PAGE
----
Molecular and Cellular Neuroscience Lab

Capillary blood flow regulation is extremely important for the optimal function of organs especially in conditions where the oxygen supply is inadequate e.g. during ischemia. Therefore, it is of great interests to understand how capillary blood flow is regulated and possibly uncover ways to control or optimize capillary blood flow during periods of insufficient oxygen availability.

An important cell surrounding the brain capillaries are the pericyte, that can contract and thereby control the flow of red blood cells. These cells, that for long was categorized as uninteresting support cells, is now thought to play an important role in the control of capillary blood flow, blood brain barrier tightness as well as in angiogenesis.

Extra cellular vesicles (EVs) are released in the blood by a wide array of cell types. These vesicles have the potential to function as long distance signaling systems carrying messages that can impact the function of the recipient cells. An interesting group of molecules with the potential of re-programming the receiving cell is microRNAs (miRNAs). These short non-coding RNAs controls and modulates the translation of a large fraction of proteins and changes in the miRNAs will therefore have an impact on the expression profile of the cell and thereby their function.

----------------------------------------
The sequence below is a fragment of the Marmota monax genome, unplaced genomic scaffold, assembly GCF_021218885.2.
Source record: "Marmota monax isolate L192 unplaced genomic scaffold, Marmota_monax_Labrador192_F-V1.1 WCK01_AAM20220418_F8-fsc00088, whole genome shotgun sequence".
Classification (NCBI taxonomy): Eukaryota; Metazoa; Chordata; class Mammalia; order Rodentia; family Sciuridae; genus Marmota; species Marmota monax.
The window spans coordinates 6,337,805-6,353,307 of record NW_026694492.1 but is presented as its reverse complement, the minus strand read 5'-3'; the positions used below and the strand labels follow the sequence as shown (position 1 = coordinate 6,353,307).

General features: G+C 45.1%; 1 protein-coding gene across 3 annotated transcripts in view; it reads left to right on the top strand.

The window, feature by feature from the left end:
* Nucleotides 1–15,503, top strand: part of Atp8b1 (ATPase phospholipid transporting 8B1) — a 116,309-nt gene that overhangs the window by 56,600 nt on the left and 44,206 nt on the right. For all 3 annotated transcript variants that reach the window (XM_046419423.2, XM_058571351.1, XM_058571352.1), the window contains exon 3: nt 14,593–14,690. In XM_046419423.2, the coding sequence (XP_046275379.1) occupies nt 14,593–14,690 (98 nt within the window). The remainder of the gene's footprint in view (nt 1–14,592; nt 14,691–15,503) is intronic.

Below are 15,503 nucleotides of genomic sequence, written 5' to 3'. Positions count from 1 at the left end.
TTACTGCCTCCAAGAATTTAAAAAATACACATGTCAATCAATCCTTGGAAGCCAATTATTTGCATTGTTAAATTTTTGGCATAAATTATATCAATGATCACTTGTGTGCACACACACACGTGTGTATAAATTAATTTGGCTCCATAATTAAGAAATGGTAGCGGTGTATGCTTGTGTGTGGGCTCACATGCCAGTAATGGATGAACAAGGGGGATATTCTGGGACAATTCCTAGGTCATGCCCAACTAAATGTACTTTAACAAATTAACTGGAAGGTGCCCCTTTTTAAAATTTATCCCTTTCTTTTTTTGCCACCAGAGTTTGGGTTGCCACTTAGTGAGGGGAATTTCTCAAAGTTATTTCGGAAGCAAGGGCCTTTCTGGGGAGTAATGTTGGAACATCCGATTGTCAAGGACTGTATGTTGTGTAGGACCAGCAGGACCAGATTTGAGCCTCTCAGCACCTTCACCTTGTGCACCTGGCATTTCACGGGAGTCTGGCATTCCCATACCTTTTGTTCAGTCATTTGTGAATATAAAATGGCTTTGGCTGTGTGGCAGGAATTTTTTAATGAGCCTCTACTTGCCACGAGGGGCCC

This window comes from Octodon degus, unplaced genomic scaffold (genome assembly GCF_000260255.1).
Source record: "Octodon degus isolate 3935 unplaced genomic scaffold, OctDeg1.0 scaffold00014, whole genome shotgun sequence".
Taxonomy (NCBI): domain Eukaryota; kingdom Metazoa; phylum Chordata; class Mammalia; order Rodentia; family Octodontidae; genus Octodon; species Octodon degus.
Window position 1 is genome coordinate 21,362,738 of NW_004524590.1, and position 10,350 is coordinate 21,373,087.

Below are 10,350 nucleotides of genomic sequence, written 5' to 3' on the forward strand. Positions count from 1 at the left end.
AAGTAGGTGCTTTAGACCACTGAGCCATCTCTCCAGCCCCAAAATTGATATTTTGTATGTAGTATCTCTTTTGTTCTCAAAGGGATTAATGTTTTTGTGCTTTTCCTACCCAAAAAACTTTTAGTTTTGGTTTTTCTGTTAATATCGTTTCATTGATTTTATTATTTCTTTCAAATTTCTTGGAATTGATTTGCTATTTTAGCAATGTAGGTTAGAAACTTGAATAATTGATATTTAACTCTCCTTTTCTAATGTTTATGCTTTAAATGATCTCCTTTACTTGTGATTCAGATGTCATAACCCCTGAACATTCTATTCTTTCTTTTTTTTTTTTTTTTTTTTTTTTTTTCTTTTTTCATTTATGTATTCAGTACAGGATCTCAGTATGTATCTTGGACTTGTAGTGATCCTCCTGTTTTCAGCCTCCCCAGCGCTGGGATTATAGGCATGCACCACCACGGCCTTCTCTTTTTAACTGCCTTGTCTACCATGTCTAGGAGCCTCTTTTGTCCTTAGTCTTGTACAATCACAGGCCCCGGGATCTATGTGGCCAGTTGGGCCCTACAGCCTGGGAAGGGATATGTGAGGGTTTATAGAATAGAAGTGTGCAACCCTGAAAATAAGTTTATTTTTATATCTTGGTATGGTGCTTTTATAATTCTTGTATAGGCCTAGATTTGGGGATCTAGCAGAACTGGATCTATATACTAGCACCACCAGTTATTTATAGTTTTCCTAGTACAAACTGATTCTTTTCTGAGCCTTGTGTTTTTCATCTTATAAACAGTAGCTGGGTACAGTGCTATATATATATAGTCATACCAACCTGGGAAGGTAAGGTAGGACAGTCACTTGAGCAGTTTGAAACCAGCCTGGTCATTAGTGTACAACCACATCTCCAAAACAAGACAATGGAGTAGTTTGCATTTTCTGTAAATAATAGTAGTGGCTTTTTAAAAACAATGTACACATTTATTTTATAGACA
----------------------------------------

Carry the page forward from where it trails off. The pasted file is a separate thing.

Coordinator: Kim Ryun Drasbek

 

 

Conditioning Based Intervention Strategies (ConBIS)

Exposing tissues to brief periods of ischemia confers resistance to subsequent prolonged ischemia (local ischemic preconditioning). Intriguingly, a systemic protective response can be induced by repeated brief ischemia of a limb (remote ischemic conditioning, RIC). A similar systemic protective effect seems achievable by traditional exercise regimens while ischemic resistance exercise training conducted as low-intensity blood flow restricted resistance exercise (BFRE) holds the potential to promote tissue rebuilding by repeated application. The protective processes of RIC and BFRE appear to be facilitated by miRNAs transported by secreted extracellular vesicles (EVs) from the site of occlusion to sites of organ damage. Clinically, RIC has been seen to reduce infarct size and/or improve outcomes in patients admitted with acute myocardial infarction or stroke.

The main goals of the project include:

  1. Comparing effects and resolving identical and/or divergent mechanisms activated by RIC and BFRE with emphasis on the role of EVs and miRNAs.
  2. Assessing the effects of repeated RIC/BFRE in patients with chronic disease with focus on organ function and inflammation.
  3. Developing an EV-based delivery system to carry beneficial conditioning specific miRNAs to alleviate disease burden.

Identification of the mechanisms by which RIC and BFRE evoke remote organ protection will, potentially, lead to future therapeutics using naturally secreted EVs as a drug delivery system in personalized treatment. This interdisciplinary program offers an ideal synergy to achieve the proposed objectives.